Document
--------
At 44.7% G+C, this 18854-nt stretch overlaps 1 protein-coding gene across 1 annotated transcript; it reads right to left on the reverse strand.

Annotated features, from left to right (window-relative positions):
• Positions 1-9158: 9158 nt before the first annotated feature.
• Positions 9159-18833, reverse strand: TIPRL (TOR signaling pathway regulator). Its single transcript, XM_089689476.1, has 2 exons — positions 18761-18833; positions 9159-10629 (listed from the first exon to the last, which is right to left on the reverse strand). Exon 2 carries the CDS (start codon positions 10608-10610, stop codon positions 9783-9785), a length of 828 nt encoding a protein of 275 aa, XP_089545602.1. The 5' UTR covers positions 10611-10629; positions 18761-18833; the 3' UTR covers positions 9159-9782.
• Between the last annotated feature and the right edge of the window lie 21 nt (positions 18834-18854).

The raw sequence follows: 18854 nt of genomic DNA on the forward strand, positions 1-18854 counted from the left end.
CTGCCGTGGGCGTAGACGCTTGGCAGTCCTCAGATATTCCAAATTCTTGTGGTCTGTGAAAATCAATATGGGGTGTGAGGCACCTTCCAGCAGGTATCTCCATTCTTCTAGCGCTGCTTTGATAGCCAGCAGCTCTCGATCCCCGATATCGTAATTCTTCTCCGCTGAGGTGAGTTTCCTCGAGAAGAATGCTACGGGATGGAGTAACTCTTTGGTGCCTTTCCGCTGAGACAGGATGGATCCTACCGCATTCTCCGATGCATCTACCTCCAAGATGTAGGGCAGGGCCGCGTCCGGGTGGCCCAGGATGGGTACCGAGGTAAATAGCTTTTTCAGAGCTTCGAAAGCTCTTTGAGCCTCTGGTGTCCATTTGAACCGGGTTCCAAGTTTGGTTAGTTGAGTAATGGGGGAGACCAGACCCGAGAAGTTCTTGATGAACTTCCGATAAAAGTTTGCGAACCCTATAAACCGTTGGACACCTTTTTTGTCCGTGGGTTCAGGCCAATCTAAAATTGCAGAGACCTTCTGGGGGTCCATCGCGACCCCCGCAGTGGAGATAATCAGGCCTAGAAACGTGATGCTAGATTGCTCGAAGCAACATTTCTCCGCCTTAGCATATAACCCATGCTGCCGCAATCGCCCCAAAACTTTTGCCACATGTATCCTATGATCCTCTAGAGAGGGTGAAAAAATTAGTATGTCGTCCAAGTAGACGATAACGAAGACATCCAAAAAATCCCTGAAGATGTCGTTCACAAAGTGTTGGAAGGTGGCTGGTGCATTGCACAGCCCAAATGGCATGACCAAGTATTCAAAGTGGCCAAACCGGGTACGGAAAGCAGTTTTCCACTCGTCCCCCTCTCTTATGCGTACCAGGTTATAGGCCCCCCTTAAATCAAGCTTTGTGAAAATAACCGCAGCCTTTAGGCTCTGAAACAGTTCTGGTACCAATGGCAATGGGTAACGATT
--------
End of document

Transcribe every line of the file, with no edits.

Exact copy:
At 44.7% G+C, this 18854-nt stretch overlaps 1 protein-coding gene across 1 annotated transcript; it reads right to left on the reverse strand.

Annotated features, from left to right (window-relative positions):
• Positions 1-9158: 9158 nt before the first annotated feature.
• Positions 9159-18833, reverse strand: TIPRL (TOR signaling pathway regulator). Its single transcript, XM_089689476.1, has 2 exons — positions 18761-18833; positions 9159-10629 (listed from the first exon to the last, which is right to left on the reverse strand). Exon 2 carries the CDS (start codon positions 10608-10610, stop codon positions 9783-9785), a length of 828 nt encoding a protein of 275 aa, XP_089545602.1. The 5' UTR covers positions 10611-10629; positions 18761-18833; the 3' UTR covers positions 9159-9782.
• Between the last annotated feature and the right edge of the window lie 21 nt (positions 18834-18854).

The raw sequence follows: 18854 nt of genomic DNA on the forward strand, positions 1-18854 counted from the left end.
CTGCCGTGGGCGTAGACGCTTGGCAGTCCTCAGATATTCCAAATTCTTGTGGTCTGTGAAAATCAATATGGGGTGTGAGGCACCTTCCAGCAGGTATCTCCATTCTTCTAGCGCTGCTTTGATAGCCAGCAGCTCTCGATCCCCGATATCGTAATTCTTCTCCGCTGAGGTGAGTTTCCTCGAGAAGAATGCTACGGGATGGAGTAACTCTTTGGTGCCTTTCCGCTGAGACAGGATGGATCCTACCGCATTCTCCGATGCATCTACCTCCAAGATGTAGGGCAGGGCCGCGTCCGGGTGGCCCAGGATGGGTACCGAGGTAAATAGCTTTTTCAGAGCTTCGAAAGCTCTTTGAGCCTCTGGTGTCCATTTGAACCGGGTTCCAAGTTTGGTTAGTTGAGTAATGGGGGAGACCAGACCCGAGAAGTTCTTGATGAACTTCCGATAAAAGTTTGCGAACCCTATAAACCGTTGGACACCTTTTTTGTCCGTGGGTTCAGGCCAATCTAAAATTGCAGAGACCTTCTGGGGGTCCATCGCGACCCCCGCAGTGGAGATAATCAGGCCTAGAAACGTGATGCTAGATTGCTCGAAGCAACATTTCTCCGCCTTAGCATATAACCCATGCTGCCGCAATCGCCCCAAAACTTTTGCCACATGTATCCTATGATCCTCTAGAGAGGGTGAAAAAATTAGTATGTCGTCCAAGTAGACGATAACGAAGACATCCAAAAAATCCCTGAAGATGTCGTTCACAAAGTGTTGGAAGGTGGCTGGTGCATTGCACAGCCCAAATGGCATGACCAAGTATTCAAAGTGGCCAAACCGGGTACGGAAAGCAGTTTTCCACTCGTCCCCCTCTCTTATGCGTACCAGGTTATAGGCCCCCCTTAAATCAAGCTTTGTGAAAATAACCGCAGCCTTTAGGCTCTGAAACAGTTCTGGTACCAATGGCAATGGGTAACGATT